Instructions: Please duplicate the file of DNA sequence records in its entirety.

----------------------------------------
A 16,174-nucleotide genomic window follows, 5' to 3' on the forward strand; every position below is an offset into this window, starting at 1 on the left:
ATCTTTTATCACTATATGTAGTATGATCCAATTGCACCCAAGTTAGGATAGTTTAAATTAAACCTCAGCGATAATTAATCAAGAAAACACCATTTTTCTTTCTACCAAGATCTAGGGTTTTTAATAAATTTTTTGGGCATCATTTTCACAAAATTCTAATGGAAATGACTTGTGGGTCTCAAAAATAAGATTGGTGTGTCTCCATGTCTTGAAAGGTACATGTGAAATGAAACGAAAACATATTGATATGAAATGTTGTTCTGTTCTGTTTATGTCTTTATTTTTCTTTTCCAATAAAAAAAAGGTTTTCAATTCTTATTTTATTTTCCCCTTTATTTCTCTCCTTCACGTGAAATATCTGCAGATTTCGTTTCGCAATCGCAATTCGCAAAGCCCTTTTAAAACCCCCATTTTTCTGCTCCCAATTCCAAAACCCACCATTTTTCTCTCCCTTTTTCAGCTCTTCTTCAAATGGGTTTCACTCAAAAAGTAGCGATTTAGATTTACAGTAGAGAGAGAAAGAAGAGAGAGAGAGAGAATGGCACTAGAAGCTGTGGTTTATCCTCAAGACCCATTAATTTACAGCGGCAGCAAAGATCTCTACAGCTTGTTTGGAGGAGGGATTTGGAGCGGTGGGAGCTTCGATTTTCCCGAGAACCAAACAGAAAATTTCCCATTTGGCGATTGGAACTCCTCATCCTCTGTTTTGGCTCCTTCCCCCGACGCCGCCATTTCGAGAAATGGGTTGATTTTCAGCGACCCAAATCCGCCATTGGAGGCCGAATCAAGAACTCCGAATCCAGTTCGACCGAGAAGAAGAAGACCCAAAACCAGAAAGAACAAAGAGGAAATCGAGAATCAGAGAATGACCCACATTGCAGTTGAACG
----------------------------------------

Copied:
A 16,174-nucleotide genomic window follows, 5' to 3' on the forward strand; every position below is an offset into this window, starting at 1 on the left:
ATCTTTTATCACTATATGTAGTATGATCCAATTGCACCCAAGTTAGGATAGTTTAAATTAAACCTCAGCGATAATTAATCAAGAAAACACCATTTTTCTTTCTACCAAGATCTAGGGTTTTTAATAAATTTTTTGGGCATCATTTTCACAAAATTCTAATGGAAATGACTTGTGGGTCTCAAAAATAAGATTGGTGTGTCTCCATGTCTTGAAAGGTACATGTGAAATGAAACGAAAACATATTGATATGAAATGTTGTTCTGTTCTGTTTATGTCTTTATTTTTCTTTTCCAATAAAAAAAAGGTTTTCAATTCTTATTTTATTTTCCCCTTTATTTCTCTCCTTCACGTGAAATATCTGCAGATTTCGTTTCGCAATCGCAATTCGCAAAGCCCTTTTAAAACCCCCATTTTTCTGCTCCCAATTCCAAAACCCACCATTTTTCTCTCCCTTTTTCAGCTCTTCTTCAAATGGGTTTCACTCAAAAAGTAGCGATTTAGATTTACAGTAGAGAGAGAAAGAAGAGAGAGAGAGAGAATGGCACTAGAAGCTGTGGTTTATCCTCAAGACCCATTAATTTACAGCGGCAGCAAAGATCTCTACAGCTTGTTTGGAGGAGGGATTTGGAGCGGTGGGAGCTTCGATTTTCCCGAGAACCAAACAGAAAATTTCCCATTTGGCGATTGGAACTCCTCATCCTCTGTTTTGGCTCCTTCCCCCGACGCCGCCATTTCGAGAAATGGGTTGATTTTCAGCGACCCAAATCCGCCATTGGAGGCCGAATCAAGAACTCCGAATCCAGTTCGACCGAGAAGAAGAAGACCCAAAACCAGAAAGAACAAAGAGGAAATCGAGAATCAGAGAATGACCCACATTGCAGTTGAACG